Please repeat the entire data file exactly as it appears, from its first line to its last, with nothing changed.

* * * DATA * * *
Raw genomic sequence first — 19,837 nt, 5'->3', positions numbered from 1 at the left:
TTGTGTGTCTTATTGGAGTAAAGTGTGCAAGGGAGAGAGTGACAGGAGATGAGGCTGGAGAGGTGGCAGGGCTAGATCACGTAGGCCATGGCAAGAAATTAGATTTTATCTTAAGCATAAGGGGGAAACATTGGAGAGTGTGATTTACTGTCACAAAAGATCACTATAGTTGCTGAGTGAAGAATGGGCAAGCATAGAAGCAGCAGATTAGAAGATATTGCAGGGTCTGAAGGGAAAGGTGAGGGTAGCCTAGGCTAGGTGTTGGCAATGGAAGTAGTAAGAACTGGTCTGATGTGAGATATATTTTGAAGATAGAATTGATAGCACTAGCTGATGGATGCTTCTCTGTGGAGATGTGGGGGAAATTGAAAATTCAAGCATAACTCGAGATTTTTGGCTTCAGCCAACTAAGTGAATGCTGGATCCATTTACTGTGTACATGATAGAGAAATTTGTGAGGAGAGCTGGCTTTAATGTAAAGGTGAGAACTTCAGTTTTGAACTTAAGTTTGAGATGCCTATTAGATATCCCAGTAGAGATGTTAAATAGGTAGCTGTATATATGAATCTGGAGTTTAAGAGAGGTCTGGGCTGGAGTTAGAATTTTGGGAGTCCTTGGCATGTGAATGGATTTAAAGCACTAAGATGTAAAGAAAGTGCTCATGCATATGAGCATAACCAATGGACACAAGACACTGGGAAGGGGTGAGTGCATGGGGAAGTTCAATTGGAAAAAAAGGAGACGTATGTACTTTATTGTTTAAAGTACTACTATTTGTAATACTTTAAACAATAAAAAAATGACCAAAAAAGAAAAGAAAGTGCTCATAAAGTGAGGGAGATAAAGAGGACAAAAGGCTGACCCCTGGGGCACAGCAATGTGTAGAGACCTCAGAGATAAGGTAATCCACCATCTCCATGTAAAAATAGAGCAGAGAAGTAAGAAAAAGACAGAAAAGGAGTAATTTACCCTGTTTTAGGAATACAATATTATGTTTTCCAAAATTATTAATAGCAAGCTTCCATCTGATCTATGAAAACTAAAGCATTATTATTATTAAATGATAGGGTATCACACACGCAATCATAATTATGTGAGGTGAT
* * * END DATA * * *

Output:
Raw genomic sequence first — 19,837 nt, 5'->3', positions numbered from 1 at the left:
TTGTGTGTCTTATTGGAGTAAAGTGTGCAAGGGAGAGAGTGACAGGAGATGAGGCTGGAGAGGTGGCAGGGCTAGATCACGTAGGCCATGGCAAGAAATTAGATTTTATCTTAAGCATAAGGGGGAAACATTGGAGAGTGTGATTTACTGTCACAAAAGATCACTATAGTTGCTGAGTGAAGAATGGGCAAGCATAGAAGCAGCAGATTAGAAGATATTGCAGGGTCTGAAGGGAAAGGTGAGGGTAGCCTAGGCTAGGTGTTGGCAATGGAAGTAGTAAGAACTGGTCTGATGTGAGATATATTTTGAAGATAGAATTGATAGCACTAGCTGATGGATGCTTCTCTGTGGAGATGTGGGGGAAATTGAAAATTCAAGCATAACTCGAGATTTTTGGCTTCAGCCAACTAAGTGAATGCTGGATCCATTTACTGTGTACATGATAGAGAAATTTGTGAGGAGAGCTGGCTTTAATGTAAAGGTGAGAACTTCAGTTTTGAACTTAAGTTTGAGATGCCTATTAGATATCCCAGTAGAGATGTTAAATAGGTAGCTGTATATATGAATCTGGAGTTTAAGAGAGGTCTGGGCTGGAGTTAGAATTTTGGGAGTCCTTGGCATGTGAATGGATTTAAAGCACTAAGATGTAAAGAAAGTGCTCATGCATATGAGCATAACCAATGGACACAAGACACTGGGAAGGGGTGAGTGCATGGGGAAGTTCAATTGGAAAAAAAGGAGACGTATGTACTTTATTGTTTAAAGTACTACTATTTGTAATACTTTAAACAATAAAAAAATGACCAAAAAAGAAAAGAAAGTGCTCATAAAGTGAGGGAGATAAAGAGGACAAAAGGCTGACCCCTGGGGCACAGCAATGTGTAGAGACCTCAGAGATAAGGTAATCCACCATCTCCATGTAAAAATAGAGCAGAGAAGTAAGAAAAAGACAGAAAAGGAGTAATTTACCCTGTTTTAGGAATACAATATTATGTTTTCCAAAATTATTAATAGCAAGCTTCCATCTGATCTATGAAAACTAAAGCATTATTATTATTAAATGATAGGGTATCACACACGCAATCATAATTATGTGAGGTGAT